Smegma (Ancient Greek σμῆγμα : smēgma) is a combination of shed skin cells, skin oils, and moisture. It occurs in both male and female mammalian genitalia. In females, it collects around the clitoris and in the folds of the labia minora; in males, smegma collects under the foreskin.
The accumulation of sebum combined with dead skin cells forms smegma. Smegma clitoridis is defined as the secretion of the apocrine glands of the clitoris, in combination with desquamating epithelial cells. Glands that are located around the clitoris, the labia minora, and the labia majora secrete sebum.
In males, smegma helps keep the glans moist and facilitates sexual intercourse by acting as a lubricant. Smegma, itself, is completely benign, but uncircumcised "men with smegma or phimosis have an increased risk of penile cancer."
Smegma was originally thought to be produced by sebaceous glands near the frenulum called Tyson's glands; however, subsequent studies have failed to find these glands. Joyce Wright states that smegma is produced from minute microscopic protrusions of the mucosal surface of the foreskin and that living cells constantly grow towards the surface, undergo fatty degeneration, separate off, and form smegma. Parkash et al. found that smegma contains 26.6% fats and 13.3% proteins, which they judged to be consistent with necrotic epithelial debris.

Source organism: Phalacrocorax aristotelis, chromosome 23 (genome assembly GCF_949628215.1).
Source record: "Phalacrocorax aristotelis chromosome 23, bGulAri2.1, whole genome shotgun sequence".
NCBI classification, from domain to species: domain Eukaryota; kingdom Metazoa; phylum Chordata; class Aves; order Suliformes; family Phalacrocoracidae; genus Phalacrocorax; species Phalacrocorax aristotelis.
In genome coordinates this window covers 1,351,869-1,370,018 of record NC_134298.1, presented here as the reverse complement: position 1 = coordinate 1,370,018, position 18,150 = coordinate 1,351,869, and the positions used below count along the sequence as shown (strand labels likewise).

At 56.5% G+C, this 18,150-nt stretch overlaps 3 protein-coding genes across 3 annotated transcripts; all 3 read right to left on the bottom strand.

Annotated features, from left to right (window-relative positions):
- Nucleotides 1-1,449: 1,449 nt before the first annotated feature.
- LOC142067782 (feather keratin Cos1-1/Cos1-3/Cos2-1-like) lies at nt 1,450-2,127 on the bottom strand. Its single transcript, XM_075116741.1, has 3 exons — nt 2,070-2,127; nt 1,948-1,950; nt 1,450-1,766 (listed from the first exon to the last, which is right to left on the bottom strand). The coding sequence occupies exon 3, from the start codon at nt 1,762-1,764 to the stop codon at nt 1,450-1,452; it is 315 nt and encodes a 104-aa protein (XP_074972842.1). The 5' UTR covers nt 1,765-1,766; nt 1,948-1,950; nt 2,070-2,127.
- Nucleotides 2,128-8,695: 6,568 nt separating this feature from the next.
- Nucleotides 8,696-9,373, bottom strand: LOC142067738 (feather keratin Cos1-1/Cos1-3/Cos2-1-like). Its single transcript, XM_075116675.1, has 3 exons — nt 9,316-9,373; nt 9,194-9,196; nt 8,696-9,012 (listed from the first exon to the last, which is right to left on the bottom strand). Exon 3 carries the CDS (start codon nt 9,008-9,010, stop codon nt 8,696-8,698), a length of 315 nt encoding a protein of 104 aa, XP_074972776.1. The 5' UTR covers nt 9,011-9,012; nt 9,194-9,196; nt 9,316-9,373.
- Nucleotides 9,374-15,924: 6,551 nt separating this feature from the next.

Newly produced smegma has a smooth, moist texture. It is thought to be rich in squalene and contain prostatic and seminal secretions, desquamated epithelial cells, and the mucin content of the urethral glands of Littré. Smegma contains cathepsin B, lysozymes, chymotrypsin, neutrophil elastase and cytokines, which aid the immune system.
According to Wright, little smegma is produced during childhood, although the foreskin may contain sebaceous glands. She also says that production of smegma increases from adolescence until sexual maturity when the function of smegma for lubrication assumes its full value, and from middle-age production starts to decline and in old age virtually no smegma is produced. Jakob Øster reported that the incidence of smegma increased from 1% among 6- to 7-year-olds and 8- to 9-year-olds to 8% among 14- to 15-year-olds and 16- to 17-year-olds (an overall incidence of 5%).
There is no evidence that smegma, itself, causes penile cancer, but it may harbor cancerous pathogens, like HPV, and its presence over a long period of time may irritate and inflame the penis, which may increase the risk of cancer. It may also make it harder to see very early cancers.
In healthy animals, smegma helps clean and lubricate the genitals. In veterinary medicine, analysis of this smegma is sometimes used for detection of urogenital tract pathogens, such as Tritrichomonas foetus. Accumulation of smegma in the equine preputial folds and the urethral fossa and urethral diverticulum can form large "beans" and promote the carriage of Taylorella equigenitalis, the causative agent of contagious equine metritis. Some equine veterinarians have recommended periodic cleaning of male genitals to improve the health of the animal.
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